Some years ago I started a nostalgia-type website aimed at ex-pupils of the school. In the course of collecting their reminiscences I have become aware of the achievements of some of those pupils for whom the school became the first rung on the ladder to higher things. The following list shows some of them:

— Distinguished academics holding Chairs in
Medical Biochemistry; Medieval German Literature & History of Language; Communications and Materials Science at universities in Britain, Europe and the USA.

— R.A.F. Air Vice Marshal;
— Fellow of the Royal Society;
— Nuclear Physics adviser to the Govt. of Canada;
— Chairman of the Society of Chemical Industry;
— Director General of the National Chamber of Trade;
— Several Knights of the Realm;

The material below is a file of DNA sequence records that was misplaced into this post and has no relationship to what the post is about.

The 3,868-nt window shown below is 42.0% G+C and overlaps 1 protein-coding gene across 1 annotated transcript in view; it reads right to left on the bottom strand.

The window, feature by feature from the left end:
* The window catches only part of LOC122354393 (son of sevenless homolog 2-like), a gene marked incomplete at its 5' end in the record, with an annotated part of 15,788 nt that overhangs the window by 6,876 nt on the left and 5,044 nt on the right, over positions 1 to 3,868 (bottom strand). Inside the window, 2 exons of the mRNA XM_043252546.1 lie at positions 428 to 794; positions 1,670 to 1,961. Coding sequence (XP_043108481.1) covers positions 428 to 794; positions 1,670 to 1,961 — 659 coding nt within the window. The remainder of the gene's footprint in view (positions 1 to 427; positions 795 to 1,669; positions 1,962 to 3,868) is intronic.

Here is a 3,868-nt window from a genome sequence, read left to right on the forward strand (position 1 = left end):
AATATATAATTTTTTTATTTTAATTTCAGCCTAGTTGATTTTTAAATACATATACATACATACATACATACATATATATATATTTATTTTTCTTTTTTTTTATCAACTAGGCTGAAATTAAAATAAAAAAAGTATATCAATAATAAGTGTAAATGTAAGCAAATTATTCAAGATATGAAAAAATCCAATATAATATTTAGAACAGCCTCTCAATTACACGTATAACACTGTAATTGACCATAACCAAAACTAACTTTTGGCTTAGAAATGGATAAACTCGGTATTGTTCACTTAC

— Mayor of a major British city;
— Teachers and Head Teachers too numerous to mention;
— Doctors ditto;
— Textile engineers;
— Industrial chemists;
— Master mariners;
— Architects, Airline pilots, Authors, Editors, Journalists.

and, for good measure:
— A famous BBC sports broadcaster;
— A member of England's 1966 World Cup-winning team.

My list is by no means complete. It shows only a selection of the achievements of some of the pupils of one small grammar school in the working-class North of England during the post-war years. I wish I could invite all politicians seeking ways of improving social mobility to study it, to reflect on recent reports that we're currently trawling through third-world countries in search of people who can do maths and science — and to ask themselves whether it was really such a bright idea to abolish the grammar schools.

  natdoor 17:20 18 Jan 2010